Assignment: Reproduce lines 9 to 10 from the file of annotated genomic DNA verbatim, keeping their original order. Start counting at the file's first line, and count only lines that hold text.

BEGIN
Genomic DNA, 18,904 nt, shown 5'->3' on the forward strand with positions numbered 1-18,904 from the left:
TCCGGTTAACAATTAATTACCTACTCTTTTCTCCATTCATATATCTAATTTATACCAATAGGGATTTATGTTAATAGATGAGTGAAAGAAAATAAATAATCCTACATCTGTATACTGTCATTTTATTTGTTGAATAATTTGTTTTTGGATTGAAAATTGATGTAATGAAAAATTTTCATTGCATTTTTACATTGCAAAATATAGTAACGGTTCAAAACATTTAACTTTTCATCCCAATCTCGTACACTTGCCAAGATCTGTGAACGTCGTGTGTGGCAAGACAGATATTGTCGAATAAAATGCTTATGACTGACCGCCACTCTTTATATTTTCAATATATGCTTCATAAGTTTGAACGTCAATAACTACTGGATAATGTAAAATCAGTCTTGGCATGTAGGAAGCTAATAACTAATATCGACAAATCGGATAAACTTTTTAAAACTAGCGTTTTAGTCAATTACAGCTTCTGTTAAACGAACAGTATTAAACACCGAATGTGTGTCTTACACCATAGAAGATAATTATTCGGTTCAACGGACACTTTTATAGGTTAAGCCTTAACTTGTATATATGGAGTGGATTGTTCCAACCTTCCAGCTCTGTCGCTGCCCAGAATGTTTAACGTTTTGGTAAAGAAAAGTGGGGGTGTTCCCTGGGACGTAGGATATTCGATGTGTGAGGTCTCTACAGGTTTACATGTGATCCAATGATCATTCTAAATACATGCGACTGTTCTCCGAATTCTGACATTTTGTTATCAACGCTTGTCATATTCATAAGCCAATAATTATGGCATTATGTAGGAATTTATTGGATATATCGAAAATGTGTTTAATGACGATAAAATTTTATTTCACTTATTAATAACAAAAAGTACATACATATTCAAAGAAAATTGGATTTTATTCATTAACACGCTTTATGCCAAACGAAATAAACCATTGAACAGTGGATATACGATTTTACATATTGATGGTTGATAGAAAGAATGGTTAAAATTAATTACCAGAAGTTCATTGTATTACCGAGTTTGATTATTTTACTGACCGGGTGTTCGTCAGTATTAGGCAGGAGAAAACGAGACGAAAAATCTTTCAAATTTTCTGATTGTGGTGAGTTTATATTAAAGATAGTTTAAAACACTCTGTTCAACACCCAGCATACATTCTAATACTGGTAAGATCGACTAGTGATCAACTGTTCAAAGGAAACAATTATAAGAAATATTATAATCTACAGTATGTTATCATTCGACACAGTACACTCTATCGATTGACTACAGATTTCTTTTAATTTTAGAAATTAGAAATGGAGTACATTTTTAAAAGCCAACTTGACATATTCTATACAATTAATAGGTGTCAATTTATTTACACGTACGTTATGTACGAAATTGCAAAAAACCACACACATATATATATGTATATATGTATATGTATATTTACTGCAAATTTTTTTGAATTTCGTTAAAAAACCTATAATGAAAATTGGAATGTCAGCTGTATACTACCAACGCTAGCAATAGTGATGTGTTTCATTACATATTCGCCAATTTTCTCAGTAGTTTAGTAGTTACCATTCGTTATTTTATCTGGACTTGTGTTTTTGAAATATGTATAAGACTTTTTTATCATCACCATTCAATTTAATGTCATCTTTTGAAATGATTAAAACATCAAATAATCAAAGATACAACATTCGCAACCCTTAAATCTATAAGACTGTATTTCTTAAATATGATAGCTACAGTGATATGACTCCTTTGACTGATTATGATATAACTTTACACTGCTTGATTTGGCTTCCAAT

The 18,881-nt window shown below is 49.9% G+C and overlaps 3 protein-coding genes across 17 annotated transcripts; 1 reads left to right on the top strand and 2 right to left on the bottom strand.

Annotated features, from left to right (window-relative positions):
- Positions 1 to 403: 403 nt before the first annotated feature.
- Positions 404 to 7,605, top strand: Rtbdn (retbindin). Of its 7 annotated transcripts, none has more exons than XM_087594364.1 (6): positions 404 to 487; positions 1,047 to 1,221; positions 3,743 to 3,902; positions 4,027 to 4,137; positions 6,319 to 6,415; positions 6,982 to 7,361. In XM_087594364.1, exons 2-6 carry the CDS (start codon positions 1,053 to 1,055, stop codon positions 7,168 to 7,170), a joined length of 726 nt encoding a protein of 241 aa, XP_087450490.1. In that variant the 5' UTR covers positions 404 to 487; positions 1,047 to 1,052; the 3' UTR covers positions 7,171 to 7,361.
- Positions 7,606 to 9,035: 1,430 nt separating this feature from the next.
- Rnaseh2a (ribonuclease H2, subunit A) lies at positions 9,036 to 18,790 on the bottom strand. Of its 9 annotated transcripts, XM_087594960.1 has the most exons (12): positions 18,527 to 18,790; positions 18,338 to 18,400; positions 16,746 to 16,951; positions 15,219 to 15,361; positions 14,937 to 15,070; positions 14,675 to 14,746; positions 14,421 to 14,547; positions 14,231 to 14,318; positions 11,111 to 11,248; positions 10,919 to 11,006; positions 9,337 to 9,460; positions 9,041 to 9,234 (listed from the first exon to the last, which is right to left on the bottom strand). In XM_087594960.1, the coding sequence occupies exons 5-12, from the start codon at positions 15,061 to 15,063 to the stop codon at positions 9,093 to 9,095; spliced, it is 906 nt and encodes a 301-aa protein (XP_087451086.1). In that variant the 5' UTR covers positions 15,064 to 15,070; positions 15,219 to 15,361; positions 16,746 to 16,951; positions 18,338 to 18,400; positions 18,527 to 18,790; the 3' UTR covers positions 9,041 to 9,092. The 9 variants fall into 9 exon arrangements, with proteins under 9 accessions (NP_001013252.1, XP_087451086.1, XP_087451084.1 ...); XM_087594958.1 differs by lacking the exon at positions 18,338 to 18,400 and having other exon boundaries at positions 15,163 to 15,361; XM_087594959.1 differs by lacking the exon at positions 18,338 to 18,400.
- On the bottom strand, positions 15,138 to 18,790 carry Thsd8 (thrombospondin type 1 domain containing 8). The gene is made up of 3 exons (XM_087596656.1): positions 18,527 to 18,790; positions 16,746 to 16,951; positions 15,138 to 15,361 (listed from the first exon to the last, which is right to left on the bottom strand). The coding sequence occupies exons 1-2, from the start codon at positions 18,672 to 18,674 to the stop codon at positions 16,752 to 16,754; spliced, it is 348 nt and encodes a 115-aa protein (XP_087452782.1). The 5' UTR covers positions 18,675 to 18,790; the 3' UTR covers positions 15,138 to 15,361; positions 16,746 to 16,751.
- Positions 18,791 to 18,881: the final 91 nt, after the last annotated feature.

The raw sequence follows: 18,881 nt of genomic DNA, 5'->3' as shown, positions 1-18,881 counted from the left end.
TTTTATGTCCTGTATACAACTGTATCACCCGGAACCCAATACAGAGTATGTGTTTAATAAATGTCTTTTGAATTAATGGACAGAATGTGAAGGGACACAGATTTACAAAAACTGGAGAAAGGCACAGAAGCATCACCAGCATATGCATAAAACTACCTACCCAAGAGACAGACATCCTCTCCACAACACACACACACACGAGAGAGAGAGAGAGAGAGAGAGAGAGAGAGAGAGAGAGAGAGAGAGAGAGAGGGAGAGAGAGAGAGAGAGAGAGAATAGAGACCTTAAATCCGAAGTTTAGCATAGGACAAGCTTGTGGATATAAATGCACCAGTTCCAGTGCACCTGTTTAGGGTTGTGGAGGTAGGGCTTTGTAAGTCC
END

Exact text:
- On the bottom strand, positions 15,138 to 18,790 carry Thsd8 (thrombospondin type 1 domain containing 8). The gene is made up of 3 exons (XM_087596656.1): positions 18,527 to 18,790; positions 16,746 to 16,951; positions 15,138 to 15,361 (listed from the first exon to the last, which is right to left on the bottom strand). The coding sequence occupies exons 1-2, from the start codon at positions 18,672 to 18,674 to the stop codon at positions 16,752 to 16,754; spliced, it is 348 nt and encodes a 115-aa protein (XP_087452782.1). The 5' UTR covers positions 18,675 to 18,790; the 3' UTR covers positions 15,138 to 15,361; positions 16,746 to 16,751.
- Positions 18,791 to 18,881: the final 91 nt, after the last annotated feature.